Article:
Minister 'begs for patience' over tourism's re-opening

Tourism Minister Dionisio D’Aguilar.

Tourism Minister Dionisio D’Aguilar.


Tribune Business Reporter


A Cabinet minister yesterday "begged for patience" from tourism industry stakeholders and workers as he warned that the sector's COVID-19 recovery will be extremely slow.

Dionisio D’Aguilar, minister of tourism and aviation, speaking outside the Cabinet Office, said: "I’m going to have to beg for patience because the cruise industry is going to start very slow. They are probably going to start to go to their private islands and, once they get comfortable with that, they are going to want to come to Nassau and go on pre-arranged tours, then come into the general public.

"So, this is going to be a crawl, before you walk, before you run. It’s not going to be right back to pre-COVID. There is going to have to be a staggered approach to getting this tourism industry back up and running, and then there are going to be people who are frustrated.

"Asking why aren’t tourists coming back downtown immediately? Why are they not engaging in these activities they used to do on the beach? I need to eat and I need to feed my family. We get that, and we are mindful of that, but understand that the players who are coming back into the market are doing so very cautiously and they just want to make sure that the t’s are crossed and the i’s are dotted and they have everything running in their core business. Slowly they will be able to expand the services that they offer to their guests.”

Mr D'Aguilar said health officials had indicated "almost zero transmission" of COVID-19 has been traced back to tourists entering The Bahamas. He added that the Government was sufficiently confident that the more frequent and rapid-result testing it plans to introduce from November 1, with visitors tested on arrival and on the fifth day of their stay, will mitigate the associated health risks./

"We are trying to do a balancing act," the minister said. "We’re trying to get our economy going, but we are trying to do it in the safest possible way, and we feel that with this testing regime this is a safe mechanism by which we can begin the reintroduction of tourism back into our economy. They indicated loud and clear if you have a 14-day quarantine, we’re not coming

"Remember, tourism employs 50 percent of our workforce. It is two-thirds of our economy. There are people out there who think we should shift to another industry. There is not an industry we can think of, or they can think of, that can in any way replace tourism in the short-term or medium-term.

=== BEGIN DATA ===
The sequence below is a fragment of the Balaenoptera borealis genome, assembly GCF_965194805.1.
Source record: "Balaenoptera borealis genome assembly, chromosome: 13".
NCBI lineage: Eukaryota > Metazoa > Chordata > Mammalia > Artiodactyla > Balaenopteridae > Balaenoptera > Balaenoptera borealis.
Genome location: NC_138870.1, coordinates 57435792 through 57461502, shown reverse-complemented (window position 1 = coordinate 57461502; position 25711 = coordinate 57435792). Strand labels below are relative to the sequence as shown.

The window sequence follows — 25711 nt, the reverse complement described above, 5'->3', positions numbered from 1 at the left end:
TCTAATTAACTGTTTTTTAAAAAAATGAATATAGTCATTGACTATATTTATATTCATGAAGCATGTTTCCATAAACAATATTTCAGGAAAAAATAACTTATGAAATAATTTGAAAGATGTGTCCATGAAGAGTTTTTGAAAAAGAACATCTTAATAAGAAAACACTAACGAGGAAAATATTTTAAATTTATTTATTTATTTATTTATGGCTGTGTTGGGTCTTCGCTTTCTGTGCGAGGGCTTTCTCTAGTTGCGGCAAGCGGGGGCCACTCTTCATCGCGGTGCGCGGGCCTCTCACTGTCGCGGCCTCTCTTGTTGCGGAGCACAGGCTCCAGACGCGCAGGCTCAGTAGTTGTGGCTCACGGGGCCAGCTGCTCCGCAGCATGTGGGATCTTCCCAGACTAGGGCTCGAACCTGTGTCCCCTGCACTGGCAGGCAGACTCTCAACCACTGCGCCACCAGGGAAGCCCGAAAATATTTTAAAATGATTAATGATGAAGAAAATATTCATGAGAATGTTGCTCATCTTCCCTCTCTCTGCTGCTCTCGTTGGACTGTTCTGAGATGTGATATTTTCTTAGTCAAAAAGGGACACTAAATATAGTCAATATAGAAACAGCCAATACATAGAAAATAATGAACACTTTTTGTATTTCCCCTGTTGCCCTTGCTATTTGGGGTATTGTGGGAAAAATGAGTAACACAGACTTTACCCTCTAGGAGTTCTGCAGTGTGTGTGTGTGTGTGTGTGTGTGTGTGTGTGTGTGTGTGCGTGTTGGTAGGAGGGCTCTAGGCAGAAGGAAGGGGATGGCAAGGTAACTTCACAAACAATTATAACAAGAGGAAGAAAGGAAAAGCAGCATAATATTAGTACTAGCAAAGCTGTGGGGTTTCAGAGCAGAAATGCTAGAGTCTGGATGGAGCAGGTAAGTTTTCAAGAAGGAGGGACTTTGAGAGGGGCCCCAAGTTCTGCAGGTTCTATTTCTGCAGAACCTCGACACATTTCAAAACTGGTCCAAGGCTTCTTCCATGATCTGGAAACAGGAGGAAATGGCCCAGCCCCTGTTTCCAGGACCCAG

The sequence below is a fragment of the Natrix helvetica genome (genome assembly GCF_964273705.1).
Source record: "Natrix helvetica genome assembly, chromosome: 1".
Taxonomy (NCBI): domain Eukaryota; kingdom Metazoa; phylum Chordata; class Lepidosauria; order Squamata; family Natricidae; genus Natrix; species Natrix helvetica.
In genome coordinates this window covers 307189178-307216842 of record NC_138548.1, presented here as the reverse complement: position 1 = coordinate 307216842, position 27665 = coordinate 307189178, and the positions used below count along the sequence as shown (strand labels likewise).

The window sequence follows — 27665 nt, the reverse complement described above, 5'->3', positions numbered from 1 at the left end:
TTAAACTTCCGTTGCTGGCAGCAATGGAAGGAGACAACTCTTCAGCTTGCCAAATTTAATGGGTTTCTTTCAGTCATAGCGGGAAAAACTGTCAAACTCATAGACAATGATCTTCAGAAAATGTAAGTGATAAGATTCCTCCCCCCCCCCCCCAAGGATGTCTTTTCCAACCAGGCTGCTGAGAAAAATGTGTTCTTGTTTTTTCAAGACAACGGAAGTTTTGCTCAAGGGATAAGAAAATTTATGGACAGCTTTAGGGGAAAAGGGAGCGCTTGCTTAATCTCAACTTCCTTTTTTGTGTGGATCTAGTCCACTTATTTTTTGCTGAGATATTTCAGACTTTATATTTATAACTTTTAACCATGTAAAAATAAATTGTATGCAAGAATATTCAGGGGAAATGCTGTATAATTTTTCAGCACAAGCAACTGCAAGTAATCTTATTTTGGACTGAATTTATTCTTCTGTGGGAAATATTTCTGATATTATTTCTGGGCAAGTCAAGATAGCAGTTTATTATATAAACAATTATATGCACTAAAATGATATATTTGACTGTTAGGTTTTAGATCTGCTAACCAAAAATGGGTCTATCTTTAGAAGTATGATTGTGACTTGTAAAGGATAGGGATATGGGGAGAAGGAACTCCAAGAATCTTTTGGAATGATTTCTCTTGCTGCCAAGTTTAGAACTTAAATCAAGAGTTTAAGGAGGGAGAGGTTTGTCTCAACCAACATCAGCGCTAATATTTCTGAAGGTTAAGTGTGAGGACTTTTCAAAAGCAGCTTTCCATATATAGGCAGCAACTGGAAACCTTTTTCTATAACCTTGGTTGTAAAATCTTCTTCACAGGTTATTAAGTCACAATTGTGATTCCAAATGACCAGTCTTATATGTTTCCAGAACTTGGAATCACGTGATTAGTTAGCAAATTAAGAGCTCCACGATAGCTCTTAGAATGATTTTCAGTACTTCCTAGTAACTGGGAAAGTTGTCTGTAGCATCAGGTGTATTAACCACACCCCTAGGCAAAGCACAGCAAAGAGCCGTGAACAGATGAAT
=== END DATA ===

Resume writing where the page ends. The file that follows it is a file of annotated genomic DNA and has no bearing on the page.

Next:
"So we had to look at other jurisdictions, see what other strategies they were using and see where we can adopt something we feel is safe and allow both of them to exist - the economy getting going, but there is sufficient testing in place to ensure there is no importation of COVID-19.”

Mr D’Aguilar said there had been recommendations that the Government impose "a harder lockdown and a longer lockdown" than the one presently in place for New Providence and Abaco, but suggested this had to be balanced with the need to preserve economic activity - not least because this will generate the tax revenues that enable The Bahamas to service its debt obligations.

The minister added that the Government was seeking to implement some form of insurance plan to cover the costs associated with treating and repatriating visitors who test positive for COVID-19 while staying in The Bahamas.

“The Prime Minister would have mentioned in one of his speeches that we are looking at universal health for all visitors that are coming into the country," Mr D'Aguilar said. "A health plan in the event that they test positive, what are the protocols we are going to do If they are asymptomatic, what are the options that are available to them? They can be retested and they can go into quarantine for 14 days. Or, if they are symptomatic they can leave the jurisdiction.”

“So anybody who tests positive, we’re going to encourage them to return home. So, if you are going to go through the symptoms of COVID, we would think that you would want to be back in an environment with which you are familiar.

"Your health care providers are there and, as you know, our healthcare system is extremely challenged right now so maybe this is not the best place to be if you are visiting here and you develop symptoms. So, we’re going to encourage persons to return home and work through their symptoms in the comfort of their home.”


tribanon 2 years, 1 month ago

Just more yappity, yap, yap from a reactionary D'Aguilar whom, like Minnis, is incapable of seeing the big picture, is truly visionless and directionless, is never proactive, and is therefore always without a well thought through plan.

D'Aguilar should be doing whatever it takes to completely shutdown Bahamasair forevermore, not too mention stopping or at least significantly slowing down all of the other unnecessary cash flow hemorrhaging going on within his ministerial portfolio right under his nose.


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